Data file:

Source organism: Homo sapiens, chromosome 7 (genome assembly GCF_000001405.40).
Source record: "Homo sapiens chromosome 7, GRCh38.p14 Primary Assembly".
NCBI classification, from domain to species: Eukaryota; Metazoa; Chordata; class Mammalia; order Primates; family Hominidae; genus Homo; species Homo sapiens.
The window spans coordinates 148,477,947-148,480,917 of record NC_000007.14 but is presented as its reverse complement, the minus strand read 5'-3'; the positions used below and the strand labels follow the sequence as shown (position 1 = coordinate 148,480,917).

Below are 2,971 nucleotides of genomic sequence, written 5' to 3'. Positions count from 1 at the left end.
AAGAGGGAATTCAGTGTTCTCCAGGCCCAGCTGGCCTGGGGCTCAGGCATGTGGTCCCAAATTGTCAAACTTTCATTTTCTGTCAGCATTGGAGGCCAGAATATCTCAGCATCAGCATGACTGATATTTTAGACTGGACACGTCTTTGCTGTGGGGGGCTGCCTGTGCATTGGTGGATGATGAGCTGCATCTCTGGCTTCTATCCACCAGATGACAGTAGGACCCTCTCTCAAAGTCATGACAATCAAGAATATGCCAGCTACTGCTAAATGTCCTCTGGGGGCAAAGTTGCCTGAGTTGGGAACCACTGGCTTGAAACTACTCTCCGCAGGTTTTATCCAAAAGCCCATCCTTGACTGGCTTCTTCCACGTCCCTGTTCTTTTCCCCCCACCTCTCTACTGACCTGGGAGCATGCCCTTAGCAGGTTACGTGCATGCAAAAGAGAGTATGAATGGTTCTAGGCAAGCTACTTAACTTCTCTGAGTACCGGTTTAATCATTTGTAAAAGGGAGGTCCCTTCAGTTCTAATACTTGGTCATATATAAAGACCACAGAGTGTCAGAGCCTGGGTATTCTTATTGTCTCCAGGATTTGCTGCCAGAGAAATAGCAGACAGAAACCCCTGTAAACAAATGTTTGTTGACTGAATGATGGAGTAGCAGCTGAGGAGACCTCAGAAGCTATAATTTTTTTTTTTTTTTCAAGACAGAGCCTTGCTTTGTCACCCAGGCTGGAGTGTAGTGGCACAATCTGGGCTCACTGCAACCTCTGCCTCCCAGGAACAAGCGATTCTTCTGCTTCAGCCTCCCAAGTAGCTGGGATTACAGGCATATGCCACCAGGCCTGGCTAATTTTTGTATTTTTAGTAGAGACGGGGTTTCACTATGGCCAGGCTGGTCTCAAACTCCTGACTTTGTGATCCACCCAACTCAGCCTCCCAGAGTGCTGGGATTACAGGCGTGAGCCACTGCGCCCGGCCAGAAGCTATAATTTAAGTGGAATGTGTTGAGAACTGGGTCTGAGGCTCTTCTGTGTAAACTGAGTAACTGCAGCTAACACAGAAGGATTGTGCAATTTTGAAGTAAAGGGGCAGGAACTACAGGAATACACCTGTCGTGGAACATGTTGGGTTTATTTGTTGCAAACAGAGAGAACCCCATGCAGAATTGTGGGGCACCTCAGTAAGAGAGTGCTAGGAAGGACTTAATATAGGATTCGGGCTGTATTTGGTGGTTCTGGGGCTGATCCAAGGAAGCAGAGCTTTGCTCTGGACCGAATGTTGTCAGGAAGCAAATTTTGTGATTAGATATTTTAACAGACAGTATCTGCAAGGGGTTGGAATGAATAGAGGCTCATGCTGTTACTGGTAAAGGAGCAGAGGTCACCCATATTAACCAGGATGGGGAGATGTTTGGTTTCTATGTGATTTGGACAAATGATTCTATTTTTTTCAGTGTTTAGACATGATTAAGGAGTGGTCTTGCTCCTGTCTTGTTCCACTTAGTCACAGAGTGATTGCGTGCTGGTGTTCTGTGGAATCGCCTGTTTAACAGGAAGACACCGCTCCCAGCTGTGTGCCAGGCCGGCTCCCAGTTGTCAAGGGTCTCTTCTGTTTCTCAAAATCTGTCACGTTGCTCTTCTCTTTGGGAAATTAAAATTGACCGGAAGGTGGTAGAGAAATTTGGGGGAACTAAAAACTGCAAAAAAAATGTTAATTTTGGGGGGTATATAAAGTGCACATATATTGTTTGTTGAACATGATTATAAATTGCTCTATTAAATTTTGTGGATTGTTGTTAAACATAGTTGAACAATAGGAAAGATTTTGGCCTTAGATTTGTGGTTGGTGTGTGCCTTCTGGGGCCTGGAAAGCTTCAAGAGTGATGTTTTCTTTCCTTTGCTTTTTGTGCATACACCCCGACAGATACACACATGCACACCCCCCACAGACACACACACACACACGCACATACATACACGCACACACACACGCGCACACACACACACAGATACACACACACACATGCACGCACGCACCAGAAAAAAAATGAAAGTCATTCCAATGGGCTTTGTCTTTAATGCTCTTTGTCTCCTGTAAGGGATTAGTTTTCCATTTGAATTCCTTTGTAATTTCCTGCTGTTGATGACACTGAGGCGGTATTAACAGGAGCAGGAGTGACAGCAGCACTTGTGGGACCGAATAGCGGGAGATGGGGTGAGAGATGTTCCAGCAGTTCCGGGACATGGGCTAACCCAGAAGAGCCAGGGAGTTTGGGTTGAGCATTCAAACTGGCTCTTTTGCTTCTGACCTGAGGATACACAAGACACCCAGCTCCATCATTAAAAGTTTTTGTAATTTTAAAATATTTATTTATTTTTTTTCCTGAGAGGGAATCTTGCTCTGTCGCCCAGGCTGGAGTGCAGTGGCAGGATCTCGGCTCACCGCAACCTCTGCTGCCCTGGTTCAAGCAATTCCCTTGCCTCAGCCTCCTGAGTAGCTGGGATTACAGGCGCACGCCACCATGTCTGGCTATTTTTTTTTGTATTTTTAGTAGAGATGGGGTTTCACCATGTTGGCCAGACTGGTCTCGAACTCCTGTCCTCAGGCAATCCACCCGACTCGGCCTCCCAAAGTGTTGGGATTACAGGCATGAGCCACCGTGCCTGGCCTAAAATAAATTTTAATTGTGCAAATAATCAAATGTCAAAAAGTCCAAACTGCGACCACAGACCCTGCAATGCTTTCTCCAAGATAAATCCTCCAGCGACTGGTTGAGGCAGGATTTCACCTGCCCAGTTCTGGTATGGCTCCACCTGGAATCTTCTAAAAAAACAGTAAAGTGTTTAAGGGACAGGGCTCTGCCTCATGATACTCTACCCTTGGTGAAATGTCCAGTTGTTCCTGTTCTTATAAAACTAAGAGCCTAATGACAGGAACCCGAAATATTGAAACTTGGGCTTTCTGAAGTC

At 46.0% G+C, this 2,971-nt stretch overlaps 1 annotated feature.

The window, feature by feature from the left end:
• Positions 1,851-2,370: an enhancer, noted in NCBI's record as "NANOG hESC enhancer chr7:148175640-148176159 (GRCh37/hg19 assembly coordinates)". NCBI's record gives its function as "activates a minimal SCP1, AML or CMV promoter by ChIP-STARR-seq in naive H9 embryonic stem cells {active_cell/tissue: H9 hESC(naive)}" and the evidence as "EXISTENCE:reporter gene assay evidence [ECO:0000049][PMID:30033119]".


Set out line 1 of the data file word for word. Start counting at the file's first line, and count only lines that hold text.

Source organism: Homo sapiens, chromosome 7 (genome assembly GCF_000001405.40).